Zakir Naik has his charm also.

    katasayang, tell me how a religious bigot can also have his charm.-din

    • I can’t say for sure, Dato. But he has his followings. Apparently, some Malaysians find him charming. Perhaps he was able to lend a few a voice with his oratory zeal. I have no doubt some Malays genuinely identify with him and would find him charming. Indian Muslims could be an outgroup in pockets of India, like the Rohingya. I have seen such of his kind in my religion in America also. I suspect it does appeal to something innate within us human.
      It is not healthy for Malays in Malaysia to think that they are like the outgroup Muslims in the West/China or India. It does not benefit the Malays. Yet, I don’t see a solution in calling such Malays bigot. They are just curiously charming for someone like me who lives very far away.

  3. To Zakir Naik, everything revolves with Quran as the centerpiece. A clever and powerful speaker, he says the Quranic teachings were already there and being practised even before the Quran came into being – a real master stroke! Whilst he is being investigated and likely to be charged in his home country India, he has already obtained residency in 1-2 countries including Malaysia. A rolling stone can also light up sparks to spread fire!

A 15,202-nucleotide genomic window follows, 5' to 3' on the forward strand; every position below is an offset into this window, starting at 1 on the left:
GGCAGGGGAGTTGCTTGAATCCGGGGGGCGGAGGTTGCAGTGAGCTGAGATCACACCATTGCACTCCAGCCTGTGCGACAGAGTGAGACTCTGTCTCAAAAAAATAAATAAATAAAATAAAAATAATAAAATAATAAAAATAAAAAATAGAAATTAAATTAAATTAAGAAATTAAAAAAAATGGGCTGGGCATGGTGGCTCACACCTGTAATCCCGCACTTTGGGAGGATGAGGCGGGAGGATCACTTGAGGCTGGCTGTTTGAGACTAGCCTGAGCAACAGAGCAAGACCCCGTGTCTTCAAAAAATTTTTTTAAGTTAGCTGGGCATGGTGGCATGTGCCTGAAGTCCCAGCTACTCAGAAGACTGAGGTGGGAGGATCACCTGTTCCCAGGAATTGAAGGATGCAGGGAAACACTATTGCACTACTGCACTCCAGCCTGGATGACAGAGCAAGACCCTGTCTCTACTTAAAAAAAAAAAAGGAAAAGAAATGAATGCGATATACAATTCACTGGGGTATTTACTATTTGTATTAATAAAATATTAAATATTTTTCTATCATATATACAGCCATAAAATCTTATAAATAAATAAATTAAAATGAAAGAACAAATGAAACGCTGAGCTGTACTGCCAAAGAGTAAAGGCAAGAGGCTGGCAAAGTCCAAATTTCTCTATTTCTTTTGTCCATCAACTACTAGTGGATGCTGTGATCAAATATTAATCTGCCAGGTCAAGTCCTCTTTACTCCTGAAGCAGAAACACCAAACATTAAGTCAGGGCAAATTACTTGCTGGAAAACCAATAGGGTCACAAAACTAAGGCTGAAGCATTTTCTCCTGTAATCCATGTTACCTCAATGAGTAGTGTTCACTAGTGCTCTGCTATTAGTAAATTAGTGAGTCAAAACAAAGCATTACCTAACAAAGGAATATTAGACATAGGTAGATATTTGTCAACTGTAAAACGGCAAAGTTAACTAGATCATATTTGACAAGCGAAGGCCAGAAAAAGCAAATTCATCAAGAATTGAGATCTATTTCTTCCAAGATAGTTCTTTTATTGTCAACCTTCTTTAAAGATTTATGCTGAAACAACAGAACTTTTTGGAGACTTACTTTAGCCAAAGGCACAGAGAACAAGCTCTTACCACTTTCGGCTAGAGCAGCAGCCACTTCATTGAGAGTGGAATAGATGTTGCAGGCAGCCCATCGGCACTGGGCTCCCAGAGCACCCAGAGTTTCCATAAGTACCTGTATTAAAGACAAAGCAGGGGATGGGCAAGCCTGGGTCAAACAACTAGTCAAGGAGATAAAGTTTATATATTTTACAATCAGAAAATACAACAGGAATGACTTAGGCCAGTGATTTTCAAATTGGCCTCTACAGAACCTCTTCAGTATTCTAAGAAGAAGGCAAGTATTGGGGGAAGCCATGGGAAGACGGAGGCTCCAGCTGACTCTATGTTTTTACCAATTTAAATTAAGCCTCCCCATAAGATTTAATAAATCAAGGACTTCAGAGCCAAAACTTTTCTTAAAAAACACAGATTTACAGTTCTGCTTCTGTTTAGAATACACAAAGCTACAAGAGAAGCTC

4. Right from the beginning the target was those 5 or 6 countries. Then it was those illegal crossings. What is “new and improved position ” here.

  5. Do you guys think Democrat candidates going to beat Trump? I felt most of the candidates are too liberal except Biden and Minnesota Senator. I am only concern that Democrat too liberal like OAC and turn folks away.